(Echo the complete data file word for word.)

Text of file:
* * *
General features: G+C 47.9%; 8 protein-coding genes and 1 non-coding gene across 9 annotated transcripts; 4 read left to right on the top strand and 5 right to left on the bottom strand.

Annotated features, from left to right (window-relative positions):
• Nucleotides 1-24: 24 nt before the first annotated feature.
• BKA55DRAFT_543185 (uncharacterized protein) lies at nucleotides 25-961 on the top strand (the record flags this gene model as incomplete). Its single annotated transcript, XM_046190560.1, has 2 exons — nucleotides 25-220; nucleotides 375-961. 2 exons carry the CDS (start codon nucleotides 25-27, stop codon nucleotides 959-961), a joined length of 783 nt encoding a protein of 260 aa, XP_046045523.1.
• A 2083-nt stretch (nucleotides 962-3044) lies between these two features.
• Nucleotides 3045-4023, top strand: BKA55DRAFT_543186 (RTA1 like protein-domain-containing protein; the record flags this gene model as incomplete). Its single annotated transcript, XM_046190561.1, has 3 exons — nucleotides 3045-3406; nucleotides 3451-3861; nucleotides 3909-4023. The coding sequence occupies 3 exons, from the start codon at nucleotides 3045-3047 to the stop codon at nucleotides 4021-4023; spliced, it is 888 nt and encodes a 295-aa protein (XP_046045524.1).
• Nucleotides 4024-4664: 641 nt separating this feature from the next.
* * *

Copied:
General features: G+C 47.9%; 8 protein-coding genes and 1 non-coding gene across 9 annotated transcripts; 4 read left to right on the top strand and 5 right to left on the bottom strand.

Annotated features, from left to right (window-relative positions):
• Nucleotides 1-24: 24 nt before the first annotated feature.
• BKA55DRAFT_543185 (uncharacterized protein) lies at nucleotides 25-961 on the top strand (the record flags this gene model as incomplete). Its single annotated transcript, XM_046190560.1, has 2 exons — nucleotides 25-220; nucleotides 375-961. 2 exons carry the CDS (start codon nucleotides 25-27, stop codon nucleotides 959-961), a joined length of 783 nt encoding a protein of 260 aa, XP_046045523.1.
• A 2083-nt stretch (nucleotides 962-3044) lies between these two features.
• Nucleotides 3045-4023, top strand: BKA55DRAFT_543186 (RTA1 like protein-domain-containing protein; the record flags this gene model as incomplete). Its single annotated transcript, XM_046190561.1, has 3 exons — nucleotides 3045-3406; nucleotides 3451-3861; nucleotides 3909-4023. The coding sequence occupies 3 exons, from the start codon at nucleotides 3045-3047 to the stop codon at nucleotides 4021-4023; spliced, it is 888 nt and encodes a 295-aa protein (XP_046045524.1).
• Nucleotides 4024-4664: 641 nt separating this feature from the next.